High human population density, histories of social conflict, environmental change and negative social attitudes are crucial issues for large carnivore conservation and reintroductions, which may be influenced by human age and gender, animal size and behaviour. Jaguars and pumas are
extinct in El Salvador, but conservation and reintroduction schemes are debated across Central and South America. This paper examines public attitudes in El Salvador towards the extinct jaguars and pumas, and the fairly common coyote. One hundred and thirteen people were contacted and classified
according to age and gender in San Salvador, La Union, Ahuachapan, Apopa, San Miguel and Santa Ana. The majority of people believed: in the toleration and removal of carnivores rather than shooting; in the introduction of jaguars and pumas into rural and special areas and zoos; that more animal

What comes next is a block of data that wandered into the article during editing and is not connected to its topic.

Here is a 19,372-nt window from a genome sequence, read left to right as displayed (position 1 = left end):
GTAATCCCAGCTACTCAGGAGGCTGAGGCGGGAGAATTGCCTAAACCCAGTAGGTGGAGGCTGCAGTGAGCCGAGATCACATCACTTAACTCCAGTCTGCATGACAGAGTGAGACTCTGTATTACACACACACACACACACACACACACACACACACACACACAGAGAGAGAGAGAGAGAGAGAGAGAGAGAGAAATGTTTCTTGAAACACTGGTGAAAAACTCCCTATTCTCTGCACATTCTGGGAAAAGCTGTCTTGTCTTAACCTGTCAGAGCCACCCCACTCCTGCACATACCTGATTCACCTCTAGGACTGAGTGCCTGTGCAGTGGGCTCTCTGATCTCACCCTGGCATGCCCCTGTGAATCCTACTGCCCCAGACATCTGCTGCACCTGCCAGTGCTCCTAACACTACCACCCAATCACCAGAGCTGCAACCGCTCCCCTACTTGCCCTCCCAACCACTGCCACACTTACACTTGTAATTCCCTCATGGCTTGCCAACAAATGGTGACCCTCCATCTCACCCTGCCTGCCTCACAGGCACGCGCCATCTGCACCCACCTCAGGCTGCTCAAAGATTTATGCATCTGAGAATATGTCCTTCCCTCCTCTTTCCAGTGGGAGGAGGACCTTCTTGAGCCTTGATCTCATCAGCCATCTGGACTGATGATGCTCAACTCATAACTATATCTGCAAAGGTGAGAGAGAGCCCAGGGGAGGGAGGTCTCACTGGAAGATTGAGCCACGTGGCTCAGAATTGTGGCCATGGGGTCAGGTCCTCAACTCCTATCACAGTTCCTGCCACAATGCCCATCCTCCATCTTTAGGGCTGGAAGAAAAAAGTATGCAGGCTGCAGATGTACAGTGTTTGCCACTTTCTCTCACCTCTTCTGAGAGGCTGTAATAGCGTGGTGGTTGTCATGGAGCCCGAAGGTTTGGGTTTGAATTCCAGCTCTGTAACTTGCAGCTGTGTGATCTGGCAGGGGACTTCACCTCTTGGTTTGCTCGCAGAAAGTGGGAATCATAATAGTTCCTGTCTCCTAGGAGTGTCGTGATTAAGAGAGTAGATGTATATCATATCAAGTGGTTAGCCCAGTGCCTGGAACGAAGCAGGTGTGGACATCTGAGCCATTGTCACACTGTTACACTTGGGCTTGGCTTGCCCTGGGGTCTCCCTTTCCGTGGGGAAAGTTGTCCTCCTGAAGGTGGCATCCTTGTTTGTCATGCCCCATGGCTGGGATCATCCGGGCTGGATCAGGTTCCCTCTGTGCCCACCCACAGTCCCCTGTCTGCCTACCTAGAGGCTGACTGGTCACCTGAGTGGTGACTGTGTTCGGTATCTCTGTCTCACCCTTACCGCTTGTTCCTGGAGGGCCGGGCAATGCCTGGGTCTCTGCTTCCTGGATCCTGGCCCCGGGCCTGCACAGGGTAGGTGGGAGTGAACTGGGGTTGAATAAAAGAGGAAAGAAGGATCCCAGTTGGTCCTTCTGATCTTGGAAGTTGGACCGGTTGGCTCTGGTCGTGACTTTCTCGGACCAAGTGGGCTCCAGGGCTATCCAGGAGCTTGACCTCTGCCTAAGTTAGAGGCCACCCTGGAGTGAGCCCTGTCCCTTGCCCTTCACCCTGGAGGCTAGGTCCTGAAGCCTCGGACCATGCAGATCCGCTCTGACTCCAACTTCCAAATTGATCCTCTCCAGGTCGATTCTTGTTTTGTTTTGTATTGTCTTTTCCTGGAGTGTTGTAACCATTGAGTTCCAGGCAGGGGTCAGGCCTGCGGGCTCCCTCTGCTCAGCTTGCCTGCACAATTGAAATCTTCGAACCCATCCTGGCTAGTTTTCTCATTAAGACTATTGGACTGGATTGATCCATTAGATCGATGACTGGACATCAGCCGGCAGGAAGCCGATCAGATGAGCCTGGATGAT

protection was necessary; that the animals were good for human life, yet dangerous to children. Pumas were seen as the most dangerous, followed by jaguars and coyotes, but in most cases all three were seen as similar. Women were less tolerant of large carnivores, were more sensitive to negative
impacts, and were more afraid of the animals than men. Younger people were more tolerant, and saw less danger to other animals and people, and were more supportive of animal reintroductions. Gender was irrelevant in the trapping and removal, and shooting of animals, protection levels, reintroductions
and dangers to people and cattle. Age was irrelevant to animal protection levels, dangers to people and impacts on human quality of life. These findings are important for conservation policy and environmental geography.